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Wednesday, Apr 23, 2014
Martin Fennelly Columns

Fennelly: NASCAR format not problem for Johnson

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Published:   |   Updated: February 20, 2014 at 07:48 AM

DAYTONA BEACH — NASCAR is about change in 2014. There's more emphasis on winning races. For drama's sake, the championship Chase adds four drivers, from 12 to 16. There are elimination rounds, until a “Final Four” of drivers compete for the Sprint Cup title in the finale at Homestead, best finisher there wins all. Sounds like NCAA hoops. Tell me, who do you have coming out of the Martinsville regional?

The real question: What three drivers will be racing against Jimmie Johnson that final day?

Is there any really doubt about the 48?

When Johnson spoils this format, they'll put less emphasis on winning races. Or make Johnson drive a riding mower.

He hits the road today in one of the twin qualifying races for Sunday's Daytona 500, which Jimmie Johnson won last year, along with a sixth championship.

Now there's a new target: No. 7, which would tie him with NASCAR's true royalty: Richard Petty and Dale Earnhardt.

He'd belong.

“I don't think anyone can take those guys' place,” driver Greg Biffle said. “But I say (Jimmie) is on the same plateau as them. He's the modern-day Richard Petty and Dale Earnhardt.”

“I'm friends with Richard and I was friends with Dale,” Michael Waltrip said. “To me, Jimmie is already there. Where there were two, now there are three.”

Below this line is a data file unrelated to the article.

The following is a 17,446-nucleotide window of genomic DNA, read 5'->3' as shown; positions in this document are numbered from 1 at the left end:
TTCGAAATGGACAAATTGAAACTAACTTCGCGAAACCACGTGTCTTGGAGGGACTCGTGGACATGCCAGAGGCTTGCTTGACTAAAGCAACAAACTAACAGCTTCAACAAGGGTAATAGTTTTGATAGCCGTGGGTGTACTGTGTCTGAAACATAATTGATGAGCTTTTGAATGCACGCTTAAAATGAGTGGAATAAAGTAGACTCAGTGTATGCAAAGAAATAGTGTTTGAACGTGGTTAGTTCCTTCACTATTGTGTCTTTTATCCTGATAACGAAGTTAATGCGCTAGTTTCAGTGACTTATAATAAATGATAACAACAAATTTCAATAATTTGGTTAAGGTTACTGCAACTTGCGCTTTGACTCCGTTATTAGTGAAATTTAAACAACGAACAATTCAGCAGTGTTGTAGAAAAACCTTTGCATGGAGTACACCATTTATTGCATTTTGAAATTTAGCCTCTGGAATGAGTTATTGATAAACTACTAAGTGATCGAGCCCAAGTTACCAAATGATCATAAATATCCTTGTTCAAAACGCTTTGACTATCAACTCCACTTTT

How do you stop the 48?

Maybe this new Chase set-up will turn the trick.

Don't count on it.

“We respond well in pressure,” Johnson said. “That's something the 48 has done pretty well with.”

You might say that.

Last month, Johnson admitted that it briefly crossed his mind that NASCAR had him in mind when it rewrote the Chase system. But that had passed by last week and Daytona media day.

“When you look around at sports, everything is changing,” Johnson said. “The Olympics look far different than they used to. The NFL is considering change. The world is changing, our viewership is changing, so the sport has to change. I know it's going to bring more excitement, especially those final 10 races.

“I know some feel it might be the 48-proofing, of sorts. I really don't believe that in the bottom of my heart. You've got to win, then win the Chase, and that all suits the 48 and what we've done.”

Really, does putting more emphasis on winning really hurt ... a winner?

No one has won more races than Jimmie Johnson (66) since he hit NASCAR's premier racing series. Since the Chase was instituted in 2004, only Johnson has made every one of them. No man has won more Chase races (24) than Johnson. No, he has never won at Homestead, but it has never really come down to that for the 48. Now it just might. See how he runs. He's chasing No. 7 — and racing gods.

“When we got to five in a row, I felt like maybe we could maybe get up there to Richard and Dale, but, man, it is so tough to do,” Johnson said. “I'm not taking it lightly or for granted. I wanted to see six come and then worry about seven. Now we're here. Hopefully, we'll have another opportunity at it.”

Petty won No. 7 in his 19th season. Earnhardt won No. 7 in his 16th season. Johnson is entering his 13th full season. He has time on his side, for 7, for 8, for 9 ... he's only 38 and in fighting trim. And there's his team, headed by crew chief Chad Knaus, ready to work more voodoo, hopefully all legal.

Not that Johnson needs a sneaky edge at this point. He's an edge all by himself. So, there's no good reason why he shouldn't be in the conversation with Petty and Earnhardt. Old-school NASCAR types might hit the brakes, but you can't fight history, even if its owner bores you.

To 2014, and the chase within the Chase — J.J. on history's rear bumper.

“It would be nice to win the new format,” Johnson said, his face around a grin.

Is that riding mower ready yet?

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